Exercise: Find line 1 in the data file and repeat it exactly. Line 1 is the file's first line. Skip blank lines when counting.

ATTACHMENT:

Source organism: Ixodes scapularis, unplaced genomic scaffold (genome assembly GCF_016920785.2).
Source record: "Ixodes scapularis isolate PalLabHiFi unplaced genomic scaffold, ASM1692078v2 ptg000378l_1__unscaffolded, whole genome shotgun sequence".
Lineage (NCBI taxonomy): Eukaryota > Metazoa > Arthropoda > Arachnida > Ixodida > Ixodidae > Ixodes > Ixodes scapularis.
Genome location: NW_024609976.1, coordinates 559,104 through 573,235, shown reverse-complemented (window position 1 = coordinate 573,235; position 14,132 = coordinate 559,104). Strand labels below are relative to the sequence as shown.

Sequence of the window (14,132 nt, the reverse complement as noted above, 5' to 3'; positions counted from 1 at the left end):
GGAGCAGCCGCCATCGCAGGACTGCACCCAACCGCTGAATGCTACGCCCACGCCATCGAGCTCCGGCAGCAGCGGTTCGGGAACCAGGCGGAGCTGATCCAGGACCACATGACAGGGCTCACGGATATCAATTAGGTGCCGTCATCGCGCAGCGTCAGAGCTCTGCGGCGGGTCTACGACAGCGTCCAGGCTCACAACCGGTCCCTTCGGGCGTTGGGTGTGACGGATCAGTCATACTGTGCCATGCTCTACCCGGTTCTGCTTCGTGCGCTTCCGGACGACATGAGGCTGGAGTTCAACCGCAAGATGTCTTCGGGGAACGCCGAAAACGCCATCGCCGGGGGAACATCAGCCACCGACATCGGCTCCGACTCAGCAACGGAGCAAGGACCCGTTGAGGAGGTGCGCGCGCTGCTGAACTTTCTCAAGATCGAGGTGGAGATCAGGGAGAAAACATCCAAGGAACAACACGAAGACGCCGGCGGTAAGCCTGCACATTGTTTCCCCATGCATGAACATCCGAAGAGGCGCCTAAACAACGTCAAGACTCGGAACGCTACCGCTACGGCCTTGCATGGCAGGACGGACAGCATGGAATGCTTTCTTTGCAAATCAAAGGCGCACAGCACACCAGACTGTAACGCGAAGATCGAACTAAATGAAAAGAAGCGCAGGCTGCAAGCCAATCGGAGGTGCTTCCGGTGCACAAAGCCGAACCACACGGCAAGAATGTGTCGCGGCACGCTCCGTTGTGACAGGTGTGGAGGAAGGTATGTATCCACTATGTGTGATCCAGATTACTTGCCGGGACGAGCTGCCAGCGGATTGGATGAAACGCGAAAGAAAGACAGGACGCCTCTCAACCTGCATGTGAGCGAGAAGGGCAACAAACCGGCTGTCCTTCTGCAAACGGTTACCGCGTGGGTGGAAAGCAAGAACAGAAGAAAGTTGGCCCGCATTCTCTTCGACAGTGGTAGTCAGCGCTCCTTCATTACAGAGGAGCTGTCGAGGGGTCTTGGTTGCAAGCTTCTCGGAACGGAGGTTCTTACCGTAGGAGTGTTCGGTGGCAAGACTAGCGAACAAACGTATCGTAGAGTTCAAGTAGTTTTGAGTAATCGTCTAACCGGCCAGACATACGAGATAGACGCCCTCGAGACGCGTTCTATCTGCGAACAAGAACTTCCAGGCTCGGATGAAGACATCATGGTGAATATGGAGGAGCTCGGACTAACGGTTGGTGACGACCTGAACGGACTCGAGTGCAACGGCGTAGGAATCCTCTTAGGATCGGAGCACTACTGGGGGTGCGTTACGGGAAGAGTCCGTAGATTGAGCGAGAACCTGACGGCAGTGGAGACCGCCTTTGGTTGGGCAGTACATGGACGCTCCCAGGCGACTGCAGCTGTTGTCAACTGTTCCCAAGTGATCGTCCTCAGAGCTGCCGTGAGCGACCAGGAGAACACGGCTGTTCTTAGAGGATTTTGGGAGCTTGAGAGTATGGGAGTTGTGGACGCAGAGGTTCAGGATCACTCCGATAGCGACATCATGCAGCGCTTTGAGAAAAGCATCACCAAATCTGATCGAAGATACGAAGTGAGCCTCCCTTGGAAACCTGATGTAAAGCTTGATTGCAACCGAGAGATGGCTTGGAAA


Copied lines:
Source organism: Ixodes scapularis, unplaced genomic scaffold (genome assembly GCF_016920785.2).